Baek "Dear" Dong Jun downed Soulkey in four straight games to take the title.
In a tournament that could be defined as “Protoss versus the world,” Baek "Dear" Dong Jun won his second consecutive major title with a 4-0 sweep of Kim "Soulkey" Min Chul at the WCS Season 3 Finals in Toronto, Canada.
It was a commanding performance from the Korean Protoss player, who has emerged to become one of the best players in the game this year. Not only did he blank one of the Korean Premier League’s top players, but he triumphed in matches against Protoss, vs. Terran, and finally against Zerg on his way to first place.
It was bittersweet for Soulkey, who watched Dear raise the first-prize trophy and get the $40,000 purse, yet still managed to shoot to the top of the 2013 WCS standings.
Soulkey stands a good chance of facing the other big winner of the Season 3 Finals: Johan “NaNiwa” Lucchesi, who could have fell out of the top 16 because of this tournament. Fortunately for him, Soulkey knocked out 18th-ranked Kim "Oz" Hak Soo in the quarterfinals, saving NaNiwa’s position.
NaNiwa’s situation is still potentially complicated, however. 17th-placed Kim "Revival" Dong Hyun is still working his way through WCS Challenger League and is likely to end up in a tie with the Swedish Protoss, in which case the tiebreaker will be decided at Blizzcon.
The Protoss King
Still, Dear was the hero of the weekend, playing an absolutely tremendous series against Soulkey in the final and Cho "Maru" Sung Choo in the semifinal. In fact, his Game 4 with Maru may have been the game of the weekend as the two pushed each other to the absolute limit in a blistering Protoss vs. Zerg matchup.
Against Maru’s perfect micro and brilliant opportunism, Dear showcased his uncanny ability to make the clutch play. No matter how good Maru’s timing seemed to be, or the no-win situations he tried to force with drop play, Dear was able to turn every situation to his advantage. It didn’t hurt that Maru didn’t have Ghosts in his composition, which let Dear get very aggressive with his Templars and land devastating storms in every engagement.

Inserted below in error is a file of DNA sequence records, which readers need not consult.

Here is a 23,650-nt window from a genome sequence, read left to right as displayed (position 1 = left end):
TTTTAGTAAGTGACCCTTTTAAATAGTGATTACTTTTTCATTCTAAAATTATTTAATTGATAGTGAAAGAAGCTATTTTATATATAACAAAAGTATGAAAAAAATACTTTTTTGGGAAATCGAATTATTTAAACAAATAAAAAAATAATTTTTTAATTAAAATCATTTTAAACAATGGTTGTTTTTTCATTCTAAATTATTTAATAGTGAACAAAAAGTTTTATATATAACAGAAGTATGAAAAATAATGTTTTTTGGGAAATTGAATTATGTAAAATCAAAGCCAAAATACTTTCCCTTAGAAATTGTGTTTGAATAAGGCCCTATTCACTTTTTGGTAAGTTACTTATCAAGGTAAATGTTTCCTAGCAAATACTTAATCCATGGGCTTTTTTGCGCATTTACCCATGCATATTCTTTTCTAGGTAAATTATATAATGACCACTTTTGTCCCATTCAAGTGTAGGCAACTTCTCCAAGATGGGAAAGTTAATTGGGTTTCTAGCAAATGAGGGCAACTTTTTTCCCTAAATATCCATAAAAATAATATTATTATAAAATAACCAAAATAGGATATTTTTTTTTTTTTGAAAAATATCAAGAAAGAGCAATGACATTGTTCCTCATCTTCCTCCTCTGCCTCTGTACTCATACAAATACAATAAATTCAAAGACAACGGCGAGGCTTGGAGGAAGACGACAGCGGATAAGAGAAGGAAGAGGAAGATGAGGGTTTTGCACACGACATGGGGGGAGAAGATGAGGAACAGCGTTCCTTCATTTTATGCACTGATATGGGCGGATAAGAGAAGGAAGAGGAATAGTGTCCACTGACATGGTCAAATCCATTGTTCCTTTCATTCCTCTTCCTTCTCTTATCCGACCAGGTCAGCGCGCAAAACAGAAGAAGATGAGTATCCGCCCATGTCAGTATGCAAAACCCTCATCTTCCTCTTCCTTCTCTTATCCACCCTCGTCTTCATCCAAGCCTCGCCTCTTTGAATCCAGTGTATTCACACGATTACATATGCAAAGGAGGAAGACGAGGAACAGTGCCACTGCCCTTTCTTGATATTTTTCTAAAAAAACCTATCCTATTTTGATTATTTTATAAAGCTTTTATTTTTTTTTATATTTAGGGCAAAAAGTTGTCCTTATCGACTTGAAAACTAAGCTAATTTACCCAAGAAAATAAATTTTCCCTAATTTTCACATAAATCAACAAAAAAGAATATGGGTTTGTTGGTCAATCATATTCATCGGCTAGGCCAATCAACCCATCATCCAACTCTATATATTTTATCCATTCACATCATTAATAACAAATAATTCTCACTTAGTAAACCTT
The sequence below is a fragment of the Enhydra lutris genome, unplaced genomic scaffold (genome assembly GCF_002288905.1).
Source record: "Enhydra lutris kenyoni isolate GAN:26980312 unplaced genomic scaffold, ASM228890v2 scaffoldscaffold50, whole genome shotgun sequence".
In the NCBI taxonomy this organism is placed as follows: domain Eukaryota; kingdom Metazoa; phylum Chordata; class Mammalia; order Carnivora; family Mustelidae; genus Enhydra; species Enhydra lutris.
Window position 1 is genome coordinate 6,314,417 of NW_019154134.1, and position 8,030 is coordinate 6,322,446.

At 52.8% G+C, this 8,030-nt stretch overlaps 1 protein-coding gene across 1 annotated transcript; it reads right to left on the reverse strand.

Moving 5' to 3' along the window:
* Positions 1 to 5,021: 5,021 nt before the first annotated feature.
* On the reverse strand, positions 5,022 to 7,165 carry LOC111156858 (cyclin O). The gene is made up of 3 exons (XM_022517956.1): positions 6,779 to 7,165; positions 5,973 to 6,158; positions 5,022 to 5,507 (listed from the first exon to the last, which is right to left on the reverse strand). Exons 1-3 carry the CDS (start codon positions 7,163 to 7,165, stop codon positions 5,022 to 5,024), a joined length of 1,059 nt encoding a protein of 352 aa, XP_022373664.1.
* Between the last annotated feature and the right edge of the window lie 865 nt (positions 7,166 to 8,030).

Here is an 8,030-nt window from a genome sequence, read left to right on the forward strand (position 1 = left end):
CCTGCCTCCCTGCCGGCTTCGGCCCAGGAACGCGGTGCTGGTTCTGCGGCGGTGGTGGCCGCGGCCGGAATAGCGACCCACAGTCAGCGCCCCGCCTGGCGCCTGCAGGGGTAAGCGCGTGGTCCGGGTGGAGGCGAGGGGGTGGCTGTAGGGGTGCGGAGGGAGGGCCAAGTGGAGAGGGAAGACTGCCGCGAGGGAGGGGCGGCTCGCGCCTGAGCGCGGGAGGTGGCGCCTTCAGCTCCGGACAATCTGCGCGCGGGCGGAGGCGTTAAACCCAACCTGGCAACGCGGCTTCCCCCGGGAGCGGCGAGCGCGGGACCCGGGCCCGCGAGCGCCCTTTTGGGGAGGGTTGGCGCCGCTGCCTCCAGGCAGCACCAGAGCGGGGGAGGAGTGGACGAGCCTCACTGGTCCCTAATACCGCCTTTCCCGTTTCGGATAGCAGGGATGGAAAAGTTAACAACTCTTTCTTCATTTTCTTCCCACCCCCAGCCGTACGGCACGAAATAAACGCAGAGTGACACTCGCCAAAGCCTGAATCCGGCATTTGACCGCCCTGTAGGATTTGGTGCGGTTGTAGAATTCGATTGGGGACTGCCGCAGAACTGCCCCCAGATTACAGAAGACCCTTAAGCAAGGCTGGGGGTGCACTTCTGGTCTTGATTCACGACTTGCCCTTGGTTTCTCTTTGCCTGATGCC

Dear played even more impressively during his final games against Soulkey, who had looked tremendous in Zerg vs. Protoss until the final series. The 4-0 finish belies the degree to which Dear had to earn his wins over Soulkey, who kept trying to catch the Protoss player out with tech switches and timings.
The game of the series may have been their second on Whirlwind, when Soulkey finally seemed to have the edge over the Protoss player. He turned back some early aggression and went on the attack, pressuring Dear at his third Nexus, but then seemed to just write off his entire army as Dear put down perfect force fields and taking it apart piecemeal. Soulkey let the entire force get killed while he moved on to a huge Swarm Host army.
But without a more mobile army around to keep Dear honest, the Protoss was able to march out and threaten Soulkey’s fourth base. Soulkey still had the edge in terms of units, but he’d lost the positional battle. He was forced to send his Swarm Hosts up his own ramp to engage in a point-blank fight against the Protoss, and once again stayed in the fight until all the Zerg were dead. From a bad position, Dear had cut a path to victory and forced his opponent to take a disastrous fight where his composition worked against him.
It went that way for all four games. Dear was not just beating Soulkey, he was managing him, turning his gameplan against him over and over.
This gives Dear a tremendous boost as the WCS season culminates at the Global Finals in two weeks. He had all the right answers in every possible matchup this weekend, against a variety of different play styles, and he’ll be seeing many of the same faces at Blizzcon. While Soulkey might be the top-ranked player in the world right now, Dear looks like the player to beat.
For the latest news follow Red Bull eSports on Twitter.